Project 21 Membership Tackles Tough Middle East, Islam Issues

While members of the National Center’s Project 21 black leadership network are popular for their interviews about race relations, the diverse experiences and skills that Project 21 members bring to the table make them qualified to speak on a broad array of issues.  One of these issue areas happens to be another major news item right now -- unrest in the Middle East.

There are three members in particular who are commenting on what’s going on regarding Middle East geopolitics and expansion of radical Islam.

Regarding the recent death of King Salman bin Abdulaziz al-Saud of Saudi Arabia, Project 21 member Michael Dozier, PA, Ph.D., a consultant on national security issues, said:

Do not shed a tear for the late King Abdullah.

His kingdom is considered by many to be one of the biggest sponsors of terrorism.  People will read and hear from the mainstream media about how he made Saudi Arabia an ally of the United States, but they will likely not report how he sponsored Afghanistan’s odious Taliban movement since at least 1996 and channeled funds to Hamas and other groups that have committed terrorist acts in Israel and in other parts of the Middle East.

As Ted Galen Carpenter of the Cato Institute pointed out, Abdullah's monarchy bankrolled schools and charities rife with hatred of the West and America in particular.  He wrote that children “are also taught that the United States is the center of infidel power in the world and is the enemy of Islam.”  It is speculated that the schools are essentially recruitment centers for terrorists and other extremist groups.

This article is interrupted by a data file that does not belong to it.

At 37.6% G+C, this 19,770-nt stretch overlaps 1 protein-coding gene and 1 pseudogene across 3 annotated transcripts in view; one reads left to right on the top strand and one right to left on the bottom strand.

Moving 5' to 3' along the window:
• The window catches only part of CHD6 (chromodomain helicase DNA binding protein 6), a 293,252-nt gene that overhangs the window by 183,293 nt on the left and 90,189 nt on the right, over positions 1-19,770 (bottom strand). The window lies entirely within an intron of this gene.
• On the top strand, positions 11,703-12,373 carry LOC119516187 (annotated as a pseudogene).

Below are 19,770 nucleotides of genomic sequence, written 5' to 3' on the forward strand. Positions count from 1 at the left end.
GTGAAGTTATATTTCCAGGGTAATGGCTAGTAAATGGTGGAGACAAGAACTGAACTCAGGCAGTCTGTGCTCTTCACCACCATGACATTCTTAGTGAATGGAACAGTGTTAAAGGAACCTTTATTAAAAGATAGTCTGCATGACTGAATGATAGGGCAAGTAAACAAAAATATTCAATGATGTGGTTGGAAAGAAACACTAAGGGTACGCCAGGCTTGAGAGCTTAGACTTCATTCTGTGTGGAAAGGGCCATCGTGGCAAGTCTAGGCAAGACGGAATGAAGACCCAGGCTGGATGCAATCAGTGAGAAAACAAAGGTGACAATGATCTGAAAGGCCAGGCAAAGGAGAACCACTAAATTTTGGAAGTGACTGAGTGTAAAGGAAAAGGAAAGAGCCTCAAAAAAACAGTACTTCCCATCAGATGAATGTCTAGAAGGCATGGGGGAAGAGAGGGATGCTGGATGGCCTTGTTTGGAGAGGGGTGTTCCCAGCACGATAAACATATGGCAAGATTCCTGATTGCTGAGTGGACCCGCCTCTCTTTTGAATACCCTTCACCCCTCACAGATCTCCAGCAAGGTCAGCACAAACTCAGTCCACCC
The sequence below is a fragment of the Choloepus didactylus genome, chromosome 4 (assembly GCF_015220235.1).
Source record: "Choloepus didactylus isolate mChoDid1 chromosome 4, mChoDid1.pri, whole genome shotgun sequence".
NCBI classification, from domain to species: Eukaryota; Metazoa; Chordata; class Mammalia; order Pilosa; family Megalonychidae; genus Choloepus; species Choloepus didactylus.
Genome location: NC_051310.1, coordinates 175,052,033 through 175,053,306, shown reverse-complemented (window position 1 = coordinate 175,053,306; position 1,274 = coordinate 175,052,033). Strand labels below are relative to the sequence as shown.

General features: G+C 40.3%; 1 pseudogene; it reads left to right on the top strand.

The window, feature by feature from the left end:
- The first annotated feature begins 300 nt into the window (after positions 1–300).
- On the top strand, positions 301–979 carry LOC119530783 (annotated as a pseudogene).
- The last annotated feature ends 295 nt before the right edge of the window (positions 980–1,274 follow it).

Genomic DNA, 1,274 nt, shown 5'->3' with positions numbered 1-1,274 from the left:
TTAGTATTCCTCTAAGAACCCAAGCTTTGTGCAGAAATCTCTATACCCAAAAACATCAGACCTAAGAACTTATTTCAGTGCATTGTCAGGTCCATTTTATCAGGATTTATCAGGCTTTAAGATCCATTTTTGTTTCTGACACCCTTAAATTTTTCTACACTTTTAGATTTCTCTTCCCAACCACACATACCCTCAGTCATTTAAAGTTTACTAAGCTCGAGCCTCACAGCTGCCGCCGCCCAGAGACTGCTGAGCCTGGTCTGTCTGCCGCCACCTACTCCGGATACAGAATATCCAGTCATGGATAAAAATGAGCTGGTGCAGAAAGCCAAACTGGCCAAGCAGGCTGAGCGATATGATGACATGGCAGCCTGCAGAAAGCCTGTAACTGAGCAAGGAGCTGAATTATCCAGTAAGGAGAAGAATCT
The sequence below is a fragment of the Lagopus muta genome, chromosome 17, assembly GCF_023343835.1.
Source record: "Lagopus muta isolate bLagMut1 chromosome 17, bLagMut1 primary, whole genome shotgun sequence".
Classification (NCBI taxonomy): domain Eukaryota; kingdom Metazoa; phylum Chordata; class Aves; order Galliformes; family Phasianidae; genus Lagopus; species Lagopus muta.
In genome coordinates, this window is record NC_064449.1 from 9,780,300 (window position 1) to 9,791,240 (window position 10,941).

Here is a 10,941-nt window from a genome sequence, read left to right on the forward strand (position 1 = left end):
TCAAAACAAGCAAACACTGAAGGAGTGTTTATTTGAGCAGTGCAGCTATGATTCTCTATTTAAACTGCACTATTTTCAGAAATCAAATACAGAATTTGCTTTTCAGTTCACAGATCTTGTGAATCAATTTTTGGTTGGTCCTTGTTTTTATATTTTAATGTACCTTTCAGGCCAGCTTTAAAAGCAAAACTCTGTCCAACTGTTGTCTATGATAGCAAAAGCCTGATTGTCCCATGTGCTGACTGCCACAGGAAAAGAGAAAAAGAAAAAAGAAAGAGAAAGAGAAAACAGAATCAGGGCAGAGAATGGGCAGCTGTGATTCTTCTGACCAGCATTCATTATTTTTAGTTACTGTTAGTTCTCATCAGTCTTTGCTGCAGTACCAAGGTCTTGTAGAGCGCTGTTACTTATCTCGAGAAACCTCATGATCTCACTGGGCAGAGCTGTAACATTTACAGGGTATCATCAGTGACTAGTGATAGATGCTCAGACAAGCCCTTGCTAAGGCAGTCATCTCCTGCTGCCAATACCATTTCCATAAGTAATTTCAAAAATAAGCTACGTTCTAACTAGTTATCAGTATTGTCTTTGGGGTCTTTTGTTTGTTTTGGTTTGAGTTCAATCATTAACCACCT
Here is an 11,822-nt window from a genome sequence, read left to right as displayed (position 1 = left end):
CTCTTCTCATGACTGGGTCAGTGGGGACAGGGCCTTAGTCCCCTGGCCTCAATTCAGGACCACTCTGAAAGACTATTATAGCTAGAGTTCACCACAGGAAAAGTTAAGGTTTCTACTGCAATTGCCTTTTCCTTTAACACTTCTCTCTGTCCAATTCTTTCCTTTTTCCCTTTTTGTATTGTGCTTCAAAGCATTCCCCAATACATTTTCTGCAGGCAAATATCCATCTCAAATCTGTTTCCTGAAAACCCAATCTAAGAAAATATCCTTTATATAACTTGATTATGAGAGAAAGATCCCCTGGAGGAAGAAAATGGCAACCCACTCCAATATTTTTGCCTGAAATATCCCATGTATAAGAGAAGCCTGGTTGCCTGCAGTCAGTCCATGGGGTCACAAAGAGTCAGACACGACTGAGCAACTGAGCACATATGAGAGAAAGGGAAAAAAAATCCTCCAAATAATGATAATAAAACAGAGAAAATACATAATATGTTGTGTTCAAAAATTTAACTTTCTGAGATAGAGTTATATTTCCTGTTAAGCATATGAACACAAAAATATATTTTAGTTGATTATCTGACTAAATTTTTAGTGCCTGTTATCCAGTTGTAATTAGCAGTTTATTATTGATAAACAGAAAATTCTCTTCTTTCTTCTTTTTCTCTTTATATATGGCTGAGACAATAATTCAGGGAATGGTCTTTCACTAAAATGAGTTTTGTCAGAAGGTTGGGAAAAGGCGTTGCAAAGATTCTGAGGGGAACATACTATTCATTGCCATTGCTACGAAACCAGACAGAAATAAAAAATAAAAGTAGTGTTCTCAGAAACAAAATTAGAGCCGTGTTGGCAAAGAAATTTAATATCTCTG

King Abdullah’s death, along with the uprising in Yemen, will further destabilize the Middle East.  ISIS, among other enemies of the United States, may look at this as an opportunity to put pressure on the kingdom and its new leader to support its cause.

Regarding the Iranian nuclear program, possible sanctions against Iran and the invitation of Israeli Prime Minister Benjamin Netanyahu to speak to a joint session of Congress in February, Project 21 member Kevin Martin, a Navy veteran whose tours often took him to the Middle East, said:

In his State of the Union address, President Barack Obama warned Congress not to pass legislation to authorize sanctions against Iran because his administration is negotiating over Iran’s nuclear program.

Iranian officials previously said its nuclear program is not open for discussions.  And Iran’s leaders also don’t think the State of Israel has a right to exist.

The very fact that Israelis have faced attacks from Iranian-backed terrorist elements in the past is reason enough for the Obama Administration to seek Israeli input on any nuclear deals or sanction.  The White House, however, has made it all too clear they don’t want it.  Congressional leaders are taking a much different tack, seeking such input at the very least in the form of inviting the Israeli Prime Minister, Benjamin Netanyahu, to address a joint session of Congress.